Most families have their own home-health-care remedies they employ before resorting to calling the doctor. Some rely on
chicken soup and orange juice, while others turn to vaporizers and vitamins. Then again, others go directly to the emergency
room for a hangnail.
My parents' home cure-all was to gargle with warm salt water.
It didn't matter what your symptoms were; the remedy was always the same.
Chest cold? Gargle with warm salt water.
Sore throat? Gargle with warm salt water.
Third eye growing out of your chin? Gargle with warm salt water.
It must have been an effective treatment, as the number of times we went to the doctor was so few as to be memorable.
Once as a teen, I had a cold for several weeks (and had been gargling with warm salt water, but only in a half-hearted manner,
and sometimes completely omitting the salt), and was taken to see the doctor.
Although I felt rotten, a part of me felt good about having an illness that defied the powers of warm salt water. I knew it would
be something rare and exotic with a hard to pronounce name that would leave people shaking their heads saying, "And to think
she still managed to be secretary of the pep club."
The doctor clicked his little flashlight on, shined it in my throat, clicked it off and said, "The best thing for you to do is gargle
with warm salt water."
My father smiled all the way home. Tell me that wasn't a conspiracy.
In my sister-in-law's family, the standard home remedy was: "What you need is some fresh air."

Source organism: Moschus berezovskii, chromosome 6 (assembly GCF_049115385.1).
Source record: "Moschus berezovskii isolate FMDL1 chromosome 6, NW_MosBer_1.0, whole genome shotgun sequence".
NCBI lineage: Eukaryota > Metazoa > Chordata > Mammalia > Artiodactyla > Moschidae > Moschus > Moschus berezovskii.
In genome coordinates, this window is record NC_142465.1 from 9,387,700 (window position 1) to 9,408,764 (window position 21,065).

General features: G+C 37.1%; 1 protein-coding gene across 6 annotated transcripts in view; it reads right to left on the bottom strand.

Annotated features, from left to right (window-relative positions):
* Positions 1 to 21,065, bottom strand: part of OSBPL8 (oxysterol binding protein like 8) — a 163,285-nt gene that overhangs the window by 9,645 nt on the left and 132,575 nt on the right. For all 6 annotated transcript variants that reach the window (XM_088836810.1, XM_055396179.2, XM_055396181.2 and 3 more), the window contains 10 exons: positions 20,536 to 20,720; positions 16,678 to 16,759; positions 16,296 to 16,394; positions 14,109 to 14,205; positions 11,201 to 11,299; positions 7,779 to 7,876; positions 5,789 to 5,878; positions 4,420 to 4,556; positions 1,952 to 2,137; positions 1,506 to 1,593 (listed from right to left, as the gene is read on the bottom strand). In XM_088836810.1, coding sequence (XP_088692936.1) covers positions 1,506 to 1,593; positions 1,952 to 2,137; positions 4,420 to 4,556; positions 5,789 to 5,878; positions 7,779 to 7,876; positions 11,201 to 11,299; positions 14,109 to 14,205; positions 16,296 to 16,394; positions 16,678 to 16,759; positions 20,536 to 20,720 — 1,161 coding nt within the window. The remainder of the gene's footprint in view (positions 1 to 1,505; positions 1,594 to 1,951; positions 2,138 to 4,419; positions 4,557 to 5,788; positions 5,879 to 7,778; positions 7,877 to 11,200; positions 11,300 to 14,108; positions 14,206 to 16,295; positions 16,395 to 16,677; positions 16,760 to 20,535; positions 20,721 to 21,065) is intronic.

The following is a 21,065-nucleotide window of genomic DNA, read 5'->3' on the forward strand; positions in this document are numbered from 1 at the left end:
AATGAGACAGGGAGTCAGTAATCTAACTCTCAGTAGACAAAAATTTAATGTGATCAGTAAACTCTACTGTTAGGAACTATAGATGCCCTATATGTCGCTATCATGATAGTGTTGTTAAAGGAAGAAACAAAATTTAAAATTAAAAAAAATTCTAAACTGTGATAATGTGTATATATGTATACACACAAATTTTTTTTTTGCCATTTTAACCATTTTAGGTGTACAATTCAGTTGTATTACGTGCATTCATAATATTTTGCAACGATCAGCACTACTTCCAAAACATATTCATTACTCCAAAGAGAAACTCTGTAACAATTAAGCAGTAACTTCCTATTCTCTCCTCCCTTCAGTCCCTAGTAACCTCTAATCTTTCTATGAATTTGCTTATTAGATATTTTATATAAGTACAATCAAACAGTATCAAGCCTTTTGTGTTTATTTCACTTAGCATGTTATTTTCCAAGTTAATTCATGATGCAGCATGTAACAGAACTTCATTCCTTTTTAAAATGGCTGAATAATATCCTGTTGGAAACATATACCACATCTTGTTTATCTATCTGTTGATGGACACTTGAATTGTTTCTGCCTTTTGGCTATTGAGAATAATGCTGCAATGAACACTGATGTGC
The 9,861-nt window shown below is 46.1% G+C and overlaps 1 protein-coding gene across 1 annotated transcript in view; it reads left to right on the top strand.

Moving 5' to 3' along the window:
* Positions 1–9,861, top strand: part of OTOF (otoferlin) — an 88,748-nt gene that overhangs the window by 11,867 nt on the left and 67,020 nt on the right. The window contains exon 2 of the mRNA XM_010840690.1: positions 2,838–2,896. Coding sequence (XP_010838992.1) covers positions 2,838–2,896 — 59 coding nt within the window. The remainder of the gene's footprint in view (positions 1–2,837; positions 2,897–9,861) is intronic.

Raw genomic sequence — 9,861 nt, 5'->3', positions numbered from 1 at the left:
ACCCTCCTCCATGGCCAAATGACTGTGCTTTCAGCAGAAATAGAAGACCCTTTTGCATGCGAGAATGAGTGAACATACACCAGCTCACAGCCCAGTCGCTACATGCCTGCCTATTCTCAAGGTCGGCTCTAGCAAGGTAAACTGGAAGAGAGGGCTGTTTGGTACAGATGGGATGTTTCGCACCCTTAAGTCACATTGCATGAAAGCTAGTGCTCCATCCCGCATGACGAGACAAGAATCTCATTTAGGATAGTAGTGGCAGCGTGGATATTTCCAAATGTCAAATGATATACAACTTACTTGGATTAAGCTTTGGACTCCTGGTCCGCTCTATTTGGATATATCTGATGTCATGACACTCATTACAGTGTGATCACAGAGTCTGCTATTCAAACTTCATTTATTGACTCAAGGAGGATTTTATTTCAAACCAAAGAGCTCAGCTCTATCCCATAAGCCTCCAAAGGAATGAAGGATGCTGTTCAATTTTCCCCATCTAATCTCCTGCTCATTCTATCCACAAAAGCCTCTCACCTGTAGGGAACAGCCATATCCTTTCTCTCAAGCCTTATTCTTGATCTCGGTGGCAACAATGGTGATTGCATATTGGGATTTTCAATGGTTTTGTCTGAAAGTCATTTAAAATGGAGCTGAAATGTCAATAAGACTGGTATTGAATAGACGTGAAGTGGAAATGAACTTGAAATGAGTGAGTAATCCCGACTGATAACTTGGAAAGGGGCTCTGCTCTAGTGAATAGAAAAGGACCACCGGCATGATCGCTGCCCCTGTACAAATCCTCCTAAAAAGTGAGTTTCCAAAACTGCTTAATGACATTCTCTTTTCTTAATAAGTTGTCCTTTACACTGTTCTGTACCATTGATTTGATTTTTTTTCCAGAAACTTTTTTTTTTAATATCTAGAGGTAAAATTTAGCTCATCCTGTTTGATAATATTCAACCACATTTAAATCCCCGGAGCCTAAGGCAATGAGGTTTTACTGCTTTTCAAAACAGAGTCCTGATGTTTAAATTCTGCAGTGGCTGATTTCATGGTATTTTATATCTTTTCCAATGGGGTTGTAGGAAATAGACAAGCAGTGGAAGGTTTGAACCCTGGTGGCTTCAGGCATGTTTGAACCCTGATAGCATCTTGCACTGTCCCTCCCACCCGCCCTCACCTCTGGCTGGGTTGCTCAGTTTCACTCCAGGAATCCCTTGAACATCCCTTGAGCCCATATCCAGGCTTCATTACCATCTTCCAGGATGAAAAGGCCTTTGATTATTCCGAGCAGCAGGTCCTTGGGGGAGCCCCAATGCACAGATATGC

She grew up with five brothers and two sisters, so sending a kid outside probably did as much for her mom and dad's health
and well being as it did for the kid.
My grandfather's standby was, "Slap a Band-Aid on it." This worked well for general cuts and bruises, but lost effectiveness
for things like blurred vision and broken bones. Even Band-Aids have their limitations.
Many other families relied on the old "take an aspirin and go lie down." That's a tough one to use today as (a) you don't
give aspirin to kids, (b) you can't just take anything. You have to decide if it's a muscle ache that calls for ibuprofen or plain
pain that calls for acetaminophen. Aspirin isn't the cure-all it used to be.
I thought I had heard all the standards until the husband, who is not a doctor in real life and has never even played one on
television, came up with a new remedy, which he believes will fix anything that ails you. Milk.
Headache: "When was the last time you drank any milk?"
Daughter calls home from college with question about housing contact: "Does it include milk?"
Alan Greenspan steps down as chairman of the Federal Reserve: "That's what happens when you don't drink milk."
I was ready to dismiss his new cure-all, but I opened the paper and there was a story on the benefits of milk related to
bone growth. I turned on the news and there was a segment on milk aiding weight loss. I turned on the radio and the health
spotlight was about you guessed it milk.
What are the chances? Two conspiracies in one lifetime.